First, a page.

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The Montana Missouri River breaks are known for their rugged beauty, and the remarkable wildlife populations that call that region home. What they do not want to be known for is a home to invasive plants such as salt cedar. Listed as a noxious weed in Montana, this invasive tree spreads rapidly along riverbanks and lake shores replacing the iconic cottonwood and using large amounts of water during the warm summer months. Not as well known or easily recognized as other noxious weeds in Montana, salt cedar was becoming a real problem on the banks of the Missouri River and its tributaries as well as the shores of Fort Peck Lake.  Everyone was fighting salt cedar on their own, but the mix of federal, state, and private land ownership in Montana, makes watershed-based management no simple task. Combine that with the fact that at least 3 federal land management agencies are in charge of the federally owned land, with multiple different private landowners within a single area, and you have a recipe for spotty management efforts at best. That was the scenario until the local conservation districts got involved. Members of the conservation districts recognized the problem and wanted to see a more organized approach to salt cedar management. They called on their regional conservation district group, the Missouri River Conservation Districts Council to bring stakeholders together and discuss salt cedar management.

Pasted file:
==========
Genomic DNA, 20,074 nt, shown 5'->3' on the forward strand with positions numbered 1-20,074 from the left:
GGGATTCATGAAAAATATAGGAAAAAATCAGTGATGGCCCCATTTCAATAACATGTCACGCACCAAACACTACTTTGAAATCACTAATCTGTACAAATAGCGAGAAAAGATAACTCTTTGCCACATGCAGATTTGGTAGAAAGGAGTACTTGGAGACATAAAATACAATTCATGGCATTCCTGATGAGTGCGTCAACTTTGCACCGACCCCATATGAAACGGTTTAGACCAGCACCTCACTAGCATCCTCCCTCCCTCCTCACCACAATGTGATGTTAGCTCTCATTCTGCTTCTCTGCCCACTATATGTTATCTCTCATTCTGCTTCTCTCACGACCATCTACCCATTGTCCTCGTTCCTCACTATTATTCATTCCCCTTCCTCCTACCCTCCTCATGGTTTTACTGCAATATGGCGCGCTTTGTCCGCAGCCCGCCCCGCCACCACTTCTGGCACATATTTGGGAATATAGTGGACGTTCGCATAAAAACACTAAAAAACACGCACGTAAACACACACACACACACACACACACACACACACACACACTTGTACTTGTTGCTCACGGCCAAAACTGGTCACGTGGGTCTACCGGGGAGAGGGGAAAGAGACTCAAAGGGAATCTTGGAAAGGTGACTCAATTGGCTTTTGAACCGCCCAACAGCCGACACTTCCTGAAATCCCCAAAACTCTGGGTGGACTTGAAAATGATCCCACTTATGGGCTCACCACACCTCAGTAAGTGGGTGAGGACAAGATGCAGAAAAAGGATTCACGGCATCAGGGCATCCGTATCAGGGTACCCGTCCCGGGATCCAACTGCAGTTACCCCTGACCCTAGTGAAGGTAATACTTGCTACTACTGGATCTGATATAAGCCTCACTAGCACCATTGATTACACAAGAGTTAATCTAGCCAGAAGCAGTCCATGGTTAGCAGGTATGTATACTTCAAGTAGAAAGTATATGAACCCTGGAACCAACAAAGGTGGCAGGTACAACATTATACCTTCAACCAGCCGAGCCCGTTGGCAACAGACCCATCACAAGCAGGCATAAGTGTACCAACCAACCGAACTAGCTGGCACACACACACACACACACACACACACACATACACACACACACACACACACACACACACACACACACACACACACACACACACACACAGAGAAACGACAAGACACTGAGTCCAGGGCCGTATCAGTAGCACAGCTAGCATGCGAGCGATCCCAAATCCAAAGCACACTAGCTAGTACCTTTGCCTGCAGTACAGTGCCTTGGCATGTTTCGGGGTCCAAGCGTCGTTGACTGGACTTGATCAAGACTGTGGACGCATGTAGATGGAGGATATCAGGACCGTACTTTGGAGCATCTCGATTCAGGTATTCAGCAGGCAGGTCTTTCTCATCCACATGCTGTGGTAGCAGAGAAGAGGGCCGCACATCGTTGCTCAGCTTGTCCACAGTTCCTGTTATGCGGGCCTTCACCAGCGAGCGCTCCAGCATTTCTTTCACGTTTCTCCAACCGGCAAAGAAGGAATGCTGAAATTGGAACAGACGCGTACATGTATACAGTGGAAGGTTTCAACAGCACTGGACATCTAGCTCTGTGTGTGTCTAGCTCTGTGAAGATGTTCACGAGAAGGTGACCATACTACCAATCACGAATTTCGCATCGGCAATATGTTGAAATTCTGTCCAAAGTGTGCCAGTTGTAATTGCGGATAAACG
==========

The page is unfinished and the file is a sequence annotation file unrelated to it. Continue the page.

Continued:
The result was the first meeting of the Montana Salt Cedar Team that had over 40 attendees, including 4 federal agencies, 2 state agencies, Montana State University Extension, county weed coordinators, conservation district representatives, and local landowners. Since that initial meeting, the group has coordinated 2 large salt cedar control projects on the Missouri River and Fort Peck Lake. The first project was to treat salt cedar on 7 miles of a tributary drainage that crossed 5 different land ownerships. Through multiple stakeholder conversations, letters of support for the project to agency leads, and the personal relationships of local conservation district supervisors with their constituents, the project was successful completed in fall of 2017. The second project was a coordinated treatment of 114 miles of the Missouri River below Fort Peck Dam. This project utilized volunteers coordinated by the Conservation Districts, with support from the Army Corps of Engineers, the Fort Peck Tribes, and the county weed coordinators. Aside from removing salt cedar from the landscape, both of these projects have fostered better communication between agencies and local landowners, which creates a recipe for conservation success in Montana.




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